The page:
Guidance Marine’s targetless technology has won OSJ’s Dynamic Positioning Award, having recently received DNV GL type approval
Classification society DNV GL recently approved Guidance Marine’s SceneScan position reference system; that system has now won the Dynamic Positioning award, sponsored by Damen Shipyards Group, at Riviera Maritime Media’s Annual Offshore Support Journal Conference, Awards and Exhibition.
Unlike traditional position reference sensors, SceneScan works without the need for pre-placed positioning targets. It is a high-accuracy rotating laser sensor that provides positional data to allow automated approach and station keeping relative to a structure or vessel.
The tracking information is relative to natural or artificial structures within the sensor’s field of view and matches the sensor’s current observation of the scene against a map generated from previous observations.
Guidance Marine business development manager Sasha Heriot explained how SceneScan differs to other sensors. “Traditionally, position reference sensors rely on targets on assets,” she said. “SceneScan means the vessel is completely independent of its environment, so the vessel can go to any oil platform without having been there before and it can navigate from the platform,” Ms Heriot explained.
The system has been tested on OSVs operated by P&O Maritime Logistics and an LNG bunker vessel owned by Bernhard Schulte. DNV GL’s type approval tests were carried out on bunker vessel Kairos during December 2019, after it was installed in October 2019 by the ship’s crew.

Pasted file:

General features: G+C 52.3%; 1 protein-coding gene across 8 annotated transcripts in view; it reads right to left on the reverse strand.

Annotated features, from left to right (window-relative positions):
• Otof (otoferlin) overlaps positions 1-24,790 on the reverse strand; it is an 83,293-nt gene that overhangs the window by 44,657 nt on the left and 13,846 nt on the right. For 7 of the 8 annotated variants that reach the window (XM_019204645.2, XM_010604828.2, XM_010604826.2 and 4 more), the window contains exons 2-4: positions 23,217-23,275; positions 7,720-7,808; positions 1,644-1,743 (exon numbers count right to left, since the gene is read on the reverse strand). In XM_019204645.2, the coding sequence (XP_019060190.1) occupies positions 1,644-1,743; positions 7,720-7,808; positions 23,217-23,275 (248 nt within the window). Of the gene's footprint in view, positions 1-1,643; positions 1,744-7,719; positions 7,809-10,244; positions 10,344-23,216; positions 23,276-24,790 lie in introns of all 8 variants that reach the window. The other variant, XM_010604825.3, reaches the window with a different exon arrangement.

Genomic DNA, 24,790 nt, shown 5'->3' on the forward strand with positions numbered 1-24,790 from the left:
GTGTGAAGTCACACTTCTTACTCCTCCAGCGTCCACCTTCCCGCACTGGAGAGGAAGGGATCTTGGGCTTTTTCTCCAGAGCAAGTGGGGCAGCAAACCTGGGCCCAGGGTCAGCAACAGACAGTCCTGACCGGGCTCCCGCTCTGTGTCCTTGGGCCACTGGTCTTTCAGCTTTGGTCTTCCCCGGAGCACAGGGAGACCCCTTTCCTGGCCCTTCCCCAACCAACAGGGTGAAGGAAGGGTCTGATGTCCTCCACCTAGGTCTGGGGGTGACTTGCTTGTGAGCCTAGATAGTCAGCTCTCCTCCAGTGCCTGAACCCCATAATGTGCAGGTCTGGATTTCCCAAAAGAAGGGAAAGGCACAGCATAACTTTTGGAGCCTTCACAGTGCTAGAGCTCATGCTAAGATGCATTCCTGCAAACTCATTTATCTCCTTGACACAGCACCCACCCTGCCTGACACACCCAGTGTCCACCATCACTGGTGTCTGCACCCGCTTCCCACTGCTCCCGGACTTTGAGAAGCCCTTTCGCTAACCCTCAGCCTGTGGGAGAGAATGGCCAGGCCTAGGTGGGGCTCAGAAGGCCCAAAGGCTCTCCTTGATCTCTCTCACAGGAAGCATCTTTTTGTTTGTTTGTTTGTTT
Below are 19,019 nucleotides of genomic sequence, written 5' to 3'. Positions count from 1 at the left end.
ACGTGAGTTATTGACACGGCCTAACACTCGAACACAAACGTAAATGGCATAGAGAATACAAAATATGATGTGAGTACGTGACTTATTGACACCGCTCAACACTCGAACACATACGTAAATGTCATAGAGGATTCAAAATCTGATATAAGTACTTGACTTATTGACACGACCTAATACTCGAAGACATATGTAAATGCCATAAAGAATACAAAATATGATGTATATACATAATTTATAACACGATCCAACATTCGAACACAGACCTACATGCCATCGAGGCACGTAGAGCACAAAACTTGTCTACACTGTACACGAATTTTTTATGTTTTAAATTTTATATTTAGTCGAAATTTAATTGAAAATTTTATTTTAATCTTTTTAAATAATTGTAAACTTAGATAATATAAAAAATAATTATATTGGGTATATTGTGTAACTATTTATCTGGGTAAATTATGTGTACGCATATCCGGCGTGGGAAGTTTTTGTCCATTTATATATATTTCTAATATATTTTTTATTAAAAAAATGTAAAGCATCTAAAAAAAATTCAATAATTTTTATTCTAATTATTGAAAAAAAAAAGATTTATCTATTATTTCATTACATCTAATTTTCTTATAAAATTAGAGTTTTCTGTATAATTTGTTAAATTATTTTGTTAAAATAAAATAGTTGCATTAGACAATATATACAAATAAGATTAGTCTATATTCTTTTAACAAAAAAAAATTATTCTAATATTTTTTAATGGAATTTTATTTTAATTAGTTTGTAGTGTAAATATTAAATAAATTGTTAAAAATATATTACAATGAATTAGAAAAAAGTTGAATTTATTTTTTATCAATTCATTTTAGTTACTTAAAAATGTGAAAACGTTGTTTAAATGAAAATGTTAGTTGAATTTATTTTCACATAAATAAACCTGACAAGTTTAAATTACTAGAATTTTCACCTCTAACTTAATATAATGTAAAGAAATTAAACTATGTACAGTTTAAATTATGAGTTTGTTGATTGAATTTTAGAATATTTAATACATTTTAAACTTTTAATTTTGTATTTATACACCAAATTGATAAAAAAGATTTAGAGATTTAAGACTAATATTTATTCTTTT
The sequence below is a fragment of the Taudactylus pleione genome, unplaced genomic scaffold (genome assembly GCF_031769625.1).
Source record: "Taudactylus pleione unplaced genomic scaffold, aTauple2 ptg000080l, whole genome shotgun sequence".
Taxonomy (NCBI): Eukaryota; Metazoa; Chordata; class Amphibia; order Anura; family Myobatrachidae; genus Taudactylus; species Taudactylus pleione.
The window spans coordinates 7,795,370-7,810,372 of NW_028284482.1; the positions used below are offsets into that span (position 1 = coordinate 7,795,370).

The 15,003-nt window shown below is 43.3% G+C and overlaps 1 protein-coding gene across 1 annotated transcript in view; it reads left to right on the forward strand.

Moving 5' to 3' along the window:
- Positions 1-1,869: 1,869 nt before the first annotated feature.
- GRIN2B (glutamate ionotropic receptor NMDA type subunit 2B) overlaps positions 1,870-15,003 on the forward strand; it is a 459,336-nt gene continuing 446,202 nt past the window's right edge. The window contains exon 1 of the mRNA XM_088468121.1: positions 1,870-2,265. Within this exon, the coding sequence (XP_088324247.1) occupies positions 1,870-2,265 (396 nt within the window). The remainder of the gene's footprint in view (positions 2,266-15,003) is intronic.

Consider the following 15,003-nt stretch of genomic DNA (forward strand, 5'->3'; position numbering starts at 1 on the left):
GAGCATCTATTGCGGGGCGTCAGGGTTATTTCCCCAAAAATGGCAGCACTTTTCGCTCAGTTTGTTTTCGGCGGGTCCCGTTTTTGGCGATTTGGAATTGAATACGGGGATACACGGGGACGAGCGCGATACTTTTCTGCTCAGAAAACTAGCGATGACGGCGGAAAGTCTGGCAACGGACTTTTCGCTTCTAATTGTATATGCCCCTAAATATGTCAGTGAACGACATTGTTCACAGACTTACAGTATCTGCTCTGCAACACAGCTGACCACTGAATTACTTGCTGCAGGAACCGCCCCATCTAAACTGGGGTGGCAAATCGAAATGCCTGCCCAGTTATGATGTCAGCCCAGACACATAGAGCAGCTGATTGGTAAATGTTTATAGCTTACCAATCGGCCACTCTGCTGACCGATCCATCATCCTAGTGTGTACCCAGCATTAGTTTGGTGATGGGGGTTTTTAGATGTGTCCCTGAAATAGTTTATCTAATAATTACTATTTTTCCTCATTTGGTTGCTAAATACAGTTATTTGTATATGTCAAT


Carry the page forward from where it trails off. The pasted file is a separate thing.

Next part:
Bernhard Schulte Germany technical superintendent for LNG bunker vessels Jann Voss said SceneScan assisted in the safe manoeuvring of Kairos during bunkering operations.
In January 2020, Kairos transferred 1800 m3 of LNG to DEME’s offshore installation vessel, Orion in the port of Rostock. Its safe manoeuvring and final mooring position were performed using SceneScan.
SceneScan’s laser uses a simultaneous location and mapping algorithm to produce a virtual image of its surroundings and nearby structures, such as platforms, floating production storage and offloading (FPSO) vessels, or floating production units.
Its laser takes an initial reference scan of the scene and following scans then match to this initial scan, inferring the sensor motion between the scans. “The laser scans a 2D slice of the area and then continues for a 3D map of the facilities,” said Guidance Marine optical technology group manager David McKnight. “We extended this technique to compensate for sea movements against the 3D map of the initial surroundings.
“Early results showed good tracking against a range of vessel and offshore structure types,” said Mr McKnight. Testing was done on an OSV operating around a drillship and another around a tension-leg platform with a connected accommodation vessel. “We also tested SceneScan against an FPSO in the Gulf of Mexico for a month, with the vessel tracking the hull and the topsides,” said Mr McKnight.
“There was adequate positioning when the vessel was in parallel and perpendicular to the FPSO hull, and its best performance was when it was close to the asset,” said Mr McKnight.
Guidance Marine is developing SceneScan for vessels operating around offshore windfarms. It is developing algorithms to map wind turbines for service vessels to operate on DP during maintenance operations.